ALBUM REVIEW: Mumford and Sons – ‘Babel’ & Track Listing

It’s not often that a band becomes internationally-renowned solely off the back of their debut album, but especially when considering their left-field take on folk music, Mumford & Sons aren’t exactly your most conventional band to start with.

mumford-and-sons-babel-album-review-downloadAfter the phenomenal success of ‘Sigh No More’ (2009) with a string of nominations and awards that followed, the West London folk quartet are set to release ‘Babel’ into the world on September the 24th.

‘Babel’ rather arrogantly opens with its own self-titled track which is filled with all the trademark Mumford whimsy and magic that we first heard three years ago on ‘Sigh No More’; We gladly welcome back those aggressive, yet soothing vocals as they familiarly tear through the raucously rhythmic acoustic guitar and frantic banjo picking. ‘Whispers in the Dark’ overflows with religious undertone in its beautifully sung lyrics without being too overt about it or making you feel like you accidentally bought a Cliff Richard album.

When Mumford & Sons debuted their first single ‘I Will Wait‘, it was pretty obvious that ‘Babel’ would most definitely continue where their last album left off – something which was met with both joy and mild disgust by fans. Regardless, this track has everything on the ‘Sigh No More’ checklist: signature Mumford harmonies, frantic banjo, pulsating drums and a chorus which grows stronger with every refrain. However, it’s hard not to feel like we’ve heard this all before, especially since ‘I Will Wait’ starts with a suspiciously similar banjo part which features midway through the last track ‘Whispers in the Dark.’ Fortunately for us, it manages to quickly distinguish itself from the latter track before I could call Marcus Mumford to complain.

At points, I wish Mumford & Sons would give the whole ‘epic build-up formula’ a bit of a rest. This becomes especially apparent when listening to ‘Babel’ from start to finish as the first seven consecutive tracks all start off as tender, stripped back affairs and rather predictably end up erupting in a mandatory banjo-disco. While Mumford & Sons’ biggest strength is their undoubtedly epic and built-up folk-rock choruses, it certainly doesn’t paint a particularly malleable picture of such a critically acclaimed quartet. Maybe this is exactly why Marcus Mumford told The Sun that “We wanted our second album to be an advert for our live shows… I’ll tour until I’m dead as that’s where we are most at home. And I hope that’s come across on ‘Babel.” Perhaps that’s also why this album doesn’t feel much like a well-rounded article, but more like a string of consecutive tracks which often compete rather than compliment.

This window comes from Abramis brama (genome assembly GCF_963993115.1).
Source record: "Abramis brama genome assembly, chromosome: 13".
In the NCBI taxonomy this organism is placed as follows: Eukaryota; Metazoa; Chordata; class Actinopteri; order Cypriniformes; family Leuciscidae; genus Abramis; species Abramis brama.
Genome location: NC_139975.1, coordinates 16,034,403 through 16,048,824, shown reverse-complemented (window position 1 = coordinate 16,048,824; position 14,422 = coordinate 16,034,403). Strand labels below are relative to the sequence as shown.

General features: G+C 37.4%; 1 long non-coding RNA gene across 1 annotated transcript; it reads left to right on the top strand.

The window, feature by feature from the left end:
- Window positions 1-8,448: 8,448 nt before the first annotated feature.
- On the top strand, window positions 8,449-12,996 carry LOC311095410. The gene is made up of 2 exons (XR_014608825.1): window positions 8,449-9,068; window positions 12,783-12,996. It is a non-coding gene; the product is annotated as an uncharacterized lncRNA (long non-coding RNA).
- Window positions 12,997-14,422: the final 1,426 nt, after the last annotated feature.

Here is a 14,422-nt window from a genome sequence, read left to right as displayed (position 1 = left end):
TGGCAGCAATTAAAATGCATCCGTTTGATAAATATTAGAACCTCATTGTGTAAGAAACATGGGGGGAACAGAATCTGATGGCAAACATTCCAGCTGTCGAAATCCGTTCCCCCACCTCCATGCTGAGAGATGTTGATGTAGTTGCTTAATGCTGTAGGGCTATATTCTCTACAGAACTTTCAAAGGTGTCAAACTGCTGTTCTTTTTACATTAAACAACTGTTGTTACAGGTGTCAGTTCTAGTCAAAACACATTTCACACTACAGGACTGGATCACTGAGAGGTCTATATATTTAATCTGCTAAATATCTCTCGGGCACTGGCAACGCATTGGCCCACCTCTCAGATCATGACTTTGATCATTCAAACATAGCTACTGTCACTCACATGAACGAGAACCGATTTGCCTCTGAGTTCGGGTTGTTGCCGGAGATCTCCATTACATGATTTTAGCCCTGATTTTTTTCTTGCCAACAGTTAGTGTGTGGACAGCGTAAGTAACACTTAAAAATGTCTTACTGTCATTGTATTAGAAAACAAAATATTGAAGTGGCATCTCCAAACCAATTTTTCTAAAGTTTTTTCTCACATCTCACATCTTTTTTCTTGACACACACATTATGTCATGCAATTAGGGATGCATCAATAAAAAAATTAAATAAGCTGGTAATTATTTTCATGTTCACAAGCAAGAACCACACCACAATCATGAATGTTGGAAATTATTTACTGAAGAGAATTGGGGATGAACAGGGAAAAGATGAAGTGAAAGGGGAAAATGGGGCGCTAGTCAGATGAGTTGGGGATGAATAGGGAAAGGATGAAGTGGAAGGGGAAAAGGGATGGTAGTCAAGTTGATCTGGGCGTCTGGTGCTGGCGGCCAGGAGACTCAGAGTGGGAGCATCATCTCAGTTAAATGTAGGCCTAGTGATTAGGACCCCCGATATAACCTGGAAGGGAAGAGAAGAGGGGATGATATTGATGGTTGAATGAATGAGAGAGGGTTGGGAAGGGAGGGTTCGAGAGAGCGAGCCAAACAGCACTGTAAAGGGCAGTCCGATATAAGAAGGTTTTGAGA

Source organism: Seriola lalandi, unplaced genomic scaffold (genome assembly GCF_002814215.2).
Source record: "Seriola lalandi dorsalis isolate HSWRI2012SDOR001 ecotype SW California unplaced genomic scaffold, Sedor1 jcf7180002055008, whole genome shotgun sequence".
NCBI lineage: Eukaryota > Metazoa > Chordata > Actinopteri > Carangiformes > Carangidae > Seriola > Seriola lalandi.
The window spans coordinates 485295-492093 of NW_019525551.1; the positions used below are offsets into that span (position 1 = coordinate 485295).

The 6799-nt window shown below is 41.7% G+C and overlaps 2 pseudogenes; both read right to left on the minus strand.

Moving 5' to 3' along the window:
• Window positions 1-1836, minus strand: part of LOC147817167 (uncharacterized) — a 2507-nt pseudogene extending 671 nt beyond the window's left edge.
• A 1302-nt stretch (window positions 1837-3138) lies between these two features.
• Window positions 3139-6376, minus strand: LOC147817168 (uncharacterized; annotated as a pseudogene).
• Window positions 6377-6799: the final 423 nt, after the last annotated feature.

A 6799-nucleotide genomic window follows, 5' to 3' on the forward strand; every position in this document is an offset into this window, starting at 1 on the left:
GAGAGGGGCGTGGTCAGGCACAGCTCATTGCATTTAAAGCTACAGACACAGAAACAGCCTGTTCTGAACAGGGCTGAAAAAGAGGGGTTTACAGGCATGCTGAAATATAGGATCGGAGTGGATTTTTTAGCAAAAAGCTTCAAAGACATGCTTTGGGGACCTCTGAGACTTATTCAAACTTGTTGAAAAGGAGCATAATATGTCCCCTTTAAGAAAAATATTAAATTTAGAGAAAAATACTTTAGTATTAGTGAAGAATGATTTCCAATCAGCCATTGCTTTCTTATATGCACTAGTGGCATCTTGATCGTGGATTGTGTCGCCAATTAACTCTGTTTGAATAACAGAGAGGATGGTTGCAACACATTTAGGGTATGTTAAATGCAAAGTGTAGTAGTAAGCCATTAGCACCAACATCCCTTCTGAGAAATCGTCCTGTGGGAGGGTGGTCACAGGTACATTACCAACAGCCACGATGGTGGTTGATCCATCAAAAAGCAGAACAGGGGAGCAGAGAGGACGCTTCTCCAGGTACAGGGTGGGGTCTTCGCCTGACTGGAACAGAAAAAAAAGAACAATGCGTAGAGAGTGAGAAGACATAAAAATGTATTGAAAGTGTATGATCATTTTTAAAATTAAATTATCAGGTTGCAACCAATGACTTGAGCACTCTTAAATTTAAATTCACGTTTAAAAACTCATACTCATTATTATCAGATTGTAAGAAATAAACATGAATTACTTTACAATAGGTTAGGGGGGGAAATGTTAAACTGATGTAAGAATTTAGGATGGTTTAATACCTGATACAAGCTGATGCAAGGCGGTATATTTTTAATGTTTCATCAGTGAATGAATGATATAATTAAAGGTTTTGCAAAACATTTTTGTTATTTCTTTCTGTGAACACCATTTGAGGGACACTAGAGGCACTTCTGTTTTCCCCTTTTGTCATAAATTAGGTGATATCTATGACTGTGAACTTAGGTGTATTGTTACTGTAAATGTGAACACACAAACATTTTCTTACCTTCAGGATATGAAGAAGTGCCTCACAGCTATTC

But ‘Babel’ is most definitely an album of subtleties where musical progression isn’t so obviously noted by Marcus Mumford bursting into some kind of impromptu folk-rap. ‘Below My Feet’ has probably the best build-up out of any song on ‘Babel’ and is immediately reminiscent of the journey created in the track ‘Awake My Soul’ on ‘Sigh No More’; both songs forge a wonderful musical voyage from humble beginnings to climactic chorus, complete with euphoric harmonies to carry the song home. However, it’s the subtleties that set these two songs apart. ‘Awake My Soul’ creates a clearly audible build-up through an increase in tempo midway through the song, whereas ‘Below My Feet’ stays the same tempo throughout, instead opting for a change in time signature during the chorus. This gives the verses that fleet-footed moment by mere musical comparison and makes that last chorus feel so epic; when combined with other subtleties such as the stadium-rock reverb on the drums and the uplifting electric guitar in the background, it would be unfair to say that ‘Babel’ doesn’t have its unique characteristics – you just have to pay attention to find them.

Granted, any of these tracks could easily be switched interchangeably between albums, but should that take away any of the joy of listening to ‘Babel’? Well it shouldn’t, but it inevitably does. If I’m honest, the degree to which you’ll enjoy this album depends on how tired you are of hearing Mumford & Sons’ brand of folk rock in the first place; fans will love it, but if you aren’t that into Mumford & Sons by now, ‘Babel’ isn’t exactly going to be that moment where you find a new blissfully enlightening dimension to the West London folk-rockers.

It’s inevitable that ‘Babel’ will always be compared to ‘Sigh No More’, largely due to the fact that there’s so little to distinguish between them in the first place; unfortunately with tracks like ‘Little Lion Man‘ and ‘The Cave’, this isn’t going to be a particularly fair fight.

All in all, I can relate to living in the shadow of your older sibling, with my sister recently becoming a Doctor while I still slave away, bitterly criticising other people’s hard work whilst eating expired Pot Noodles. But ‘Babel’ knows how I feel, not at all being a complete failure by any means, but never quite being able to live up to it’s older, more successful brother, ‘Sigh No More’. There, there my friend, at least you’ll get good Birthday presents. 7/10


1. Babel
2. Whispers in the Dark
3. I Will Wait
4. Holland Road
5. Ghosts That We Knew
6. Lover of the Light
7. Lovers’ Eyes
8. Reminder
9. Hopeless Wanderer
10. Broken Crown
11. Below My Feet
12. Not With Haste

Mumford and Sons’ ‘Babel’ is released through Island Records on the 25th of September.

Agree or disagree?